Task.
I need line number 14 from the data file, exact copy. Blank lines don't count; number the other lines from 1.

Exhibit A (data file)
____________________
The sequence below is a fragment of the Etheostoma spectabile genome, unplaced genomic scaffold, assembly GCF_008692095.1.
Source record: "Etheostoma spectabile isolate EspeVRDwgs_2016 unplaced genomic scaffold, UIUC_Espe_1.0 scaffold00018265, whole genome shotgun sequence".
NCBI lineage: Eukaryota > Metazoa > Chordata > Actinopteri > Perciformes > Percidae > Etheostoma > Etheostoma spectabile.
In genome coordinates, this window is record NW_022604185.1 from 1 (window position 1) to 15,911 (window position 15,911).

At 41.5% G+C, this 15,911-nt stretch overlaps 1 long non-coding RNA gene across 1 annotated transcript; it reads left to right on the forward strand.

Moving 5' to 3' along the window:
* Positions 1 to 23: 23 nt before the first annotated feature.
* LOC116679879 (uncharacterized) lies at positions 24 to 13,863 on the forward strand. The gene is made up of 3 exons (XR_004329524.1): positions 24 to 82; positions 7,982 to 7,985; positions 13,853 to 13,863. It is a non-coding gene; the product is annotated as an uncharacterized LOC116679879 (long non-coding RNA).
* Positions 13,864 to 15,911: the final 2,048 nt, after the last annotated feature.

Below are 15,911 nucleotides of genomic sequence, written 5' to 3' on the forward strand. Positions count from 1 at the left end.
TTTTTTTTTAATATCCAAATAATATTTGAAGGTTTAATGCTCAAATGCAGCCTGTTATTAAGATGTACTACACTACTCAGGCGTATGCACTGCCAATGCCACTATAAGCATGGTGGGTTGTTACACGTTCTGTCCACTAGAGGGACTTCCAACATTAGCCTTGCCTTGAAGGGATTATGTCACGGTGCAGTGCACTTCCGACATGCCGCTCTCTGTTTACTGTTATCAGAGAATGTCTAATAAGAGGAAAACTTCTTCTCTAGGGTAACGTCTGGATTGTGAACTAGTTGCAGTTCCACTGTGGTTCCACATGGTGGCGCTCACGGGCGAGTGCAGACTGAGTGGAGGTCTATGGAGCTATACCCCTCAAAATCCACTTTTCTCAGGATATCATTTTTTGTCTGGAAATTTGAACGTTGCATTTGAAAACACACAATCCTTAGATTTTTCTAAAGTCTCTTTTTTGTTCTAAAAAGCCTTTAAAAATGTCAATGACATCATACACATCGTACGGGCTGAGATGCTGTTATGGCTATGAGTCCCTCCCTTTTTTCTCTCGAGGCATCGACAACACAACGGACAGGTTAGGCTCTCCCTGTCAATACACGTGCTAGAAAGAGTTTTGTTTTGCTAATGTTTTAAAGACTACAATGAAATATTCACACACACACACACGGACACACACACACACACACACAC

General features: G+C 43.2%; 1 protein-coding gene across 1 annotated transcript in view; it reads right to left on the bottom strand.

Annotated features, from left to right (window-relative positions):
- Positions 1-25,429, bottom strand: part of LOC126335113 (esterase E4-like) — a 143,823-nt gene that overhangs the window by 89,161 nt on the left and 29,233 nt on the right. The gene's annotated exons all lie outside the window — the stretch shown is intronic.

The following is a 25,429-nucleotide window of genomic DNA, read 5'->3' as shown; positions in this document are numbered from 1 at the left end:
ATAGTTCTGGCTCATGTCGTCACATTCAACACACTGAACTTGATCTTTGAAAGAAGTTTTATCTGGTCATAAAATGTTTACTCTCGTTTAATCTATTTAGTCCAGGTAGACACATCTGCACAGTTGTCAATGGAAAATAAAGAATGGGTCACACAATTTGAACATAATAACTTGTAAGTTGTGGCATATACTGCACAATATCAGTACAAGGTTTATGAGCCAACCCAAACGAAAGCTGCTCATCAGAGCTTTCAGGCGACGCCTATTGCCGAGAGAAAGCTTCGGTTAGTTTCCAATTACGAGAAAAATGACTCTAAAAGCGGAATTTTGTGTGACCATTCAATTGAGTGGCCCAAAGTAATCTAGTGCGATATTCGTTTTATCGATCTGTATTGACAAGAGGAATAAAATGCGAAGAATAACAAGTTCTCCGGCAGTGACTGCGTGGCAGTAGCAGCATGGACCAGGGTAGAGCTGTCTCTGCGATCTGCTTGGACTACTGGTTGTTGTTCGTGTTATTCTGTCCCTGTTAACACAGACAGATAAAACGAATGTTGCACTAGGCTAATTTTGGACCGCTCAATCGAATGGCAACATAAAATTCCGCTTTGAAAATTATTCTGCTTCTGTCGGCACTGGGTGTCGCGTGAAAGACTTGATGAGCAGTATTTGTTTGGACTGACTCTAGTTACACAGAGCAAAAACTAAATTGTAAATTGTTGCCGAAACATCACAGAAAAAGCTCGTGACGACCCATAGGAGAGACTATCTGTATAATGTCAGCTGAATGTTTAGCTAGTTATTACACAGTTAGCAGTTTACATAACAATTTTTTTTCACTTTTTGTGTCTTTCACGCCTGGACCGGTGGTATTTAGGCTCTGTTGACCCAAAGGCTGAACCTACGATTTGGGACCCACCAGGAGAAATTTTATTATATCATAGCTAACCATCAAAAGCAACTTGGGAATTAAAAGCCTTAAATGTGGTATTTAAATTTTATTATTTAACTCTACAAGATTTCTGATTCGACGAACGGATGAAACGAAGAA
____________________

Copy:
- Positions 1-25,429, bottom strand: part of LOC126335113 (esterase E4-like) — a 143,823-nt gene that overhangs the window by 89,161 nt on the left and 29,233 nt on the right. The gene's annotated exons all lie outside the window — the stretch shown is intronic.